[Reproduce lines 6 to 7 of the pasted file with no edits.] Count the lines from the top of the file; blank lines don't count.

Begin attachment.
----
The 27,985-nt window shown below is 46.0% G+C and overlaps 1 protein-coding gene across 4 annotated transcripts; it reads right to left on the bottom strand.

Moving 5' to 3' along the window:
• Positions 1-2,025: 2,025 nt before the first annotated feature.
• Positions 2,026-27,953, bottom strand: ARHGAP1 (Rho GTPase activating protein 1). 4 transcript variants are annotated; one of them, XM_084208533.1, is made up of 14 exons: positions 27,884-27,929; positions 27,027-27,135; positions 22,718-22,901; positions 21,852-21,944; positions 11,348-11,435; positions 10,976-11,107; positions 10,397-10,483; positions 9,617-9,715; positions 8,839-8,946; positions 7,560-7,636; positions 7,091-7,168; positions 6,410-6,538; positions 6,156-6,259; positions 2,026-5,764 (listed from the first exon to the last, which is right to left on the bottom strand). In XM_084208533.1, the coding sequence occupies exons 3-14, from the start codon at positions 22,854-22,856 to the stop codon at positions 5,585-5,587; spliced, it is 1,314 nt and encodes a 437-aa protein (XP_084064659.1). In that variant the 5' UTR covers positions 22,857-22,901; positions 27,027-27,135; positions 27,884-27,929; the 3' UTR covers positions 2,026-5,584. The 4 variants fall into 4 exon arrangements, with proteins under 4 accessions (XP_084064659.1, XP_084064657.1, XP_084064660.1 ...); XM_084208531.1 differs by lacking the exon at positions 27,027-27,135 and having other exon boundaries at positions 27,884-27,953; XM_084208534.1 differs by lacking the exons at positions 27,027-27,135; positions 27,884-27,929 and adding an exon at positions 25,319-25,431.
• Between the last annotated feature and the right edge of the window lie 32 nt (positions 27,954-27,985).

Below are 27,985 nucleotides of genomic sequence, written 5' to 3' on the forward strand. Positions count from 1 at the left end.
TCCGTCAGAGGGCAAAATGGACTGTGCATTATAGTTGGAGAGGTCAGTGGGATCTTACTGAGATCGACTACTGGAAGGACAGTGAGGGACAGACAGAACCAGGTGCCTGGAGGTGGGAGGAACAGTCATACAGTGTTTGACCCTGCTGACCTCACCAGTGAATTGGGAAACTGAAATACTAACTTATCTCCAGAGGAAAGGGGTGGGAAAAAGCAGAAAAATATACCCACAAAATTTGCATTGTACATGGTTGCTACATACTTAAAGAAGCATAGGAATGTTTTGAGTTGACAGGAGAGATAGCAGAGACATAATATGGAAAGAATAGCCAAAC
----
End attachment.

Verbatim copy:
Below are 27,985 nucleotides of genomic sequence, written 5' to 3' on the forward strand. Positions count from 1 at the left end.
TCCGTCAGAGGGCAAAATGGACTGTGCATTATAGTTGGAGAGGTCAGTGGGATCTTACTGAGATCGACTACTGGAAGGACAGTGAGGGACAGACAGAACCAGGTGCCTGGAGGTGGGAGGAACAGTCATACAGTGTTTGACCCTGCTGACCTCACCAGTGAATTGGGAAACTGAAATACTAACTTATCTCCAGAGGAAAGGGGTGGGAAAAAGCAGAAAAATATACCCACAAAATTTGCATTGTACATGGTTGCTACATACTTAAAGAAGCATAGGAATGTTTTGAGTTGACAGGAGAGATAGCAGAGACATAATATGGAAAGAATAGCCAAAC